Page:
Meet the possibly first Wooden Sneaker, ever.

 

 

For red dot awarded sneaker specialist Sebastian Thies it’s all about exploring and discovering unexpected materials for our feet. Constantly researching for the newest nature tec he surprises us with rain boots made of corn and sneakers made of stone or wood.

 

 
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THE RESULT...

...is pretty (eco-)smart: All shoes are equipped with a soft padded, anti-bacteria real cork insole. The glue is free from animal ingredients, the outsoles are made from real rubber and the nat-2™ signature reflective and/or iridescent details for a better visibility and a futuristic look.

The patented material and the final sneakers are 100% made in Italy and produced under fair conditions in a new family-run high-tech facility.

You are free to choose from four different low top and high top models in various colors and wooden tones. 

Maybe nothing for the devoted treehugger, but for us definitely a big #GreenThumbsUp

When we first heard about it, we were wondering: How can a sneaker be made of wood? Sebastian, founder and creative mind of nat-2, explains: "Wood is applied to an organic cotton and vector engraved in a way that the material bends and becomes soft and flexible like a fine nappa leather. The feel is very smooth and fine, while you can smell the wood and see the tree’s natural texture."

And it gets even better: The wood used to create the fabrics is sourced exclusively from ethically managed forests—with respect for the entire ecosystem. 

Types of wood used are ash, birch, maple, tulip tree, walnut, cherry, elm and beech. All certified, which guarantees the traceability and origin of the wood.

 

 

The feel is very smooth and fine, while you can smell the wood and see the tree’s natural texture.

 
 

 

THE DETAILS.

Sebastian, we are very curious to hear more about how & why someone would make a sneaker out of wood. How did you come up with the idea in the first place? Did the material exist already or did you develop it from scratch? 

We wanted to make a 'wooden' shoe for quite some time, because we have already been working for a couple of years with cork. When we did our research we found a company that just developed a material that would be suitable for our idea, but it was created for automotive industry purpose mainly, which meant it wasn't able to withstand the enormous forces that impact on a shoe. So we had to re-work the material, change the laser texture until it was a match for our needs. A true 'learing by doing' process which took a lot of time, money and nerves. We also had to find out which types of wood work for us...

Our goal was to build the ‘Eames Chair for the Foot’.

Why go 100% vegan? You do have a lot of leather in your regular line... 

For us it was only natural that if a shoe is produced from wood, it should be also free from animal components. We wanted to show that there exist real alternatives to leather, beside the design and optical zest that is added by using wood. Very important for us was also the sustainable aspect of the shoe that's why we used e.g. certified wood.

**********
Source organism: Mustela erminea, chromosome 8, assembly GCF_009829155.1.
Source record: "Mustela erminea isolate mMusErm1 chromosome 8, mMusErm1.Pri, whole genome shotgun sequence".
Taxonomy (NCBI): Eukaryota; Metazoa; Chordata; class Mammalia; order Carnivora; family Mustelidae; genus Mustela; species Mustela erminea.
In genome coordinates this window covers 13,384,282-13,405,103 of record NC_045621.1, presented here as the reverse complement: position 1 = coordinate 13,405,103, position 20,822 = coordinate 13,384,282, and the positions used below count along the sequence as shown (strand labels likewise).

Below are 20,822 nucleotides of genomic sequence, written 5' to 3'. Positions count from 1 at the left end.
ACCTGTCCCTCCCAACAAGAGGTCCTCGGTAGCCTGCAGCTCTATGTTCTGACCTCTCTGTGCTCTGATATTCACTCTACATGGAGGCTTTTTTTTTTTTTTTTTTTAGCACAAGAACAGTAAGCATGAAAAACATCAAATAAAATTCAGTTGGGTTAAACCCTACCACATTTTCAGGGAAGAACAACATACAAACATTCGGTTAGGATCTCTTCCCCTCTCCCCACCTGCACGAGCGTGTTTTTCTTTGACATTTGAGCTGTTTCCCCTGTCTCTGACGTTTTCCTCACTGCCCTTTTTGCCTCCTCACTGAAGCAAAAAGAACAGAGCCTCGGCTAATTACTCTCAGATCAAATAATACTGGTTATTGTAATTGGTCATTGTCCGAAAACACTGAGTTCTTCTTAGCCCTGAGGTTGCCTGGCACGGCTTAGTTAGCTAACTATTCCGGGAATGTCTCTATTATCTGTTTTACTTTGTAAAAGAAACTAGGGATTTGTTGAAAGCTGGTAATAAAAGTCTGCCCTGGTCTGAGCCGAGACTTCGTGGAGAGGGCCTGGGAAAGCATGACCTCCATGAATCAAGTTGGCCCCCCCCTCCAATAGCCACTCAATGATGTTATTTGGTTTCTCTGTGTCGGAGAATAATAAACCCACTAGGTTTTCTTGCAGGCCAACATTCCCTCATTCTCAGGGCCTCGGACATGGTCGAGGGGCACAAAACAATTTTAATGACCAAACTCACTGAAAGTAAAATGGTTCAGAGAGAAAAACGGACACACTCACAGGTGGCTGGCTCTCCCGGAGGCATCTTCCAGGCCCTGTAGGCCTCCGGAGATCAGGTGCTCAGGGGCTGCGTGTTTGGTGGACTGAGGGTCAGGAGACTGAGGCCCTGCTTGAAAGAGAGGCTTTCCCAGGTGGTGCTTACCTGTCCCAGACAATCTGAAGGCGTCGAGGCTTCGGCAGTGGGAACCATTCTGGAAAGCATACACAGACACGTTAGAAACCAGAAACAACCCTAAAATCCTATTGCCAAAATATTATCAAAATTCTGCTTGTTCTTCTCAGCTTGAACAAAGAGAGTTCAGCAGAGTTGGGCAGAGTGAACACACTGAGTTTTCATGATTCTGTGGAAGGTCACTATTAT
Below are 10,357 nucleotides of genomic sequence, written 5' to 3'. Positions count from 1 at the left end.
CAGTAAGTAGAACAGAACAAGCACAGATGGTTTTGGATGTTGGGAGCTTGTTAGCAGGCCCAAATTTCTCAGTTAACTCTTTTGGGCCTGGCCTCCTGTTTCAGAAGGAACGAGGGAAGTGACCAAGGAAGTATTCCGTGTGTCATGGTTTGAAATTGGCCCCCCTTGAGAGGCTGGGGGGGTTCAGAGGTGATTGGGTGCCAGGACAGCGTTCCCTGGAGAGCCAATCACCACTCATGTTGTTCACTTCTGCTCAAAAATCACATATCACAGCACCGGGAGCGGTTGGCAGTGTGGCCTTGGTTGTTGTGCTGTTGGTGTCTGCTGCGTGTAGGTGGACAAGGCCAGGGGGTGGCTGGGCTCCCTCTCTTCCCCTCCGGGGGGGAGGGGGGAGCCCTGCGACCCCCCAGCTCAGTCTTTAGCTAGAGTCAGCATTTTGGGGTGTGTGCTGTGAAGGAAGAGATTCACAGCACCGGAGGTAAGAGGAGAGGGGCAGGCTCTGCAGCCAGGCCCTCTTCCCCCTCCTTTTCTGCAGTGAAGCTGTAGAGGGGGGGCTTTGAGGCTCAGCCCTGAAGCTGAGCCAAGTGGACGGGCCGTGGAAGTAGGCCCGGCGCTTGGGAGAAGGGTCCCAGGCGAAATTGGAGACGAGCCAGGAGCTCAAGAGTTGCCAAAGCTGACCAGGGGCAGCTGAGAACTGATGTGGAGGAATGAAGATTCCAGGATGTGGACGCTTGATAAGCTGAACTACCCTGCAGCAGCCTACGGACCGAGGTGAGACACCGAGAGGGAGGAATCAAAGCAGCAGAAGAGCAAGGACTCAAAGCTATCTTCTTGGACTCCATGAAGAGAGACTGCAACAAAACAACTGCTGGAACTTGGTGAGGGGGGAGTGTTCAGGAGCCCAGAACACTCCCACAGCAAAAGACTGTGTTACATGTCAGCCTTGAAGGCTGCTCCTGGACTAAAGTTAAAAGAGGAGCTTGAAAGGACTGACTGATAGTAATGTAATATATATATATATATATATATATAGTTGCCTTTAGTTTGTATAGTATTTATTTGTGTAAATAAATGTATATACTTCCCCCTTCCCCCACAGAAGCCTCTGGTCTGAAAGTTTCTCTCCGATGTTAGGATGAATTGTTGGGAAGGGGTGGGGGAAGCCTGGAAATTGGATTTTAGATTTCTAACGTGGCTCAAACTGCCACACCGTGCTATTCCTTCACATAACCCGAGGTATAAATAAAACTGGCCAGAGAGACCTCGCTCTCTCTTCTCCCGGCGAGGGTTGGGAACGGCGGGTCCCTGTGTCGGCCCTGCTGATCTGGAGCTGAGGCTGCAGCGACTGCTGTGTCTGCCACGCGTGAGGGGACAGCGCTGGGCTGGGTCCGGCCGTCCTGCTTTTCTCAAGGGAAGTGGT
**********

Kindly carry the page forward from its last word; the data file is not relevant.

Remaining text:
In my opinion vegan per se has nothing to do with sustainability though. Vegan products are not sustainable, they are in no terms better than non-leather products. They are often made of plastic. In the end of the line fishes eat the plastic particles (and we eat the fish)... Sadly almost no one is interested in these facts, that's why we find so much stuff in vegan stores that is totally 'cheap' beside being vegan.

What means being 'sustainable' for you? Do you consider nat-2 a 'sustainable' brand?

We don't consider ourself as a purely sustainable brand, but we do our best, wherever it is possible—and when ever it makes sense—to be, act and produce sustainable. But because we are an incredibly innovative brand and love to experiment we also use technologies that carry the ball (speak: humanity), but are not 'conscious' or 'sustainable'—yet. In general our list of innovations in the area of sustainability is pretty impressive and beats many brands that dub themselves sustainable.

We are more focused on the high fashion market. Retailers and consumers here do like the topic, but the main reason why they purchase our shoes are the look and high quality. At the moment we almost feel that we treat the sustainability topic for our personal satisfaction. Companies who really push the sustainable marketing card are mostly of vertical nature (read: the big players).

For us all this makes no sense. The only true way to being sustainable is reducing consumption. This counts when it comes to meat as much as it does for all other products. If consumers were ready to buy higher quality, they would need less of everything. Every high quality leather shoe is more sustainable than a ton of products made of eco cotton. The material used plays a secondary role in the end.

 
 

 

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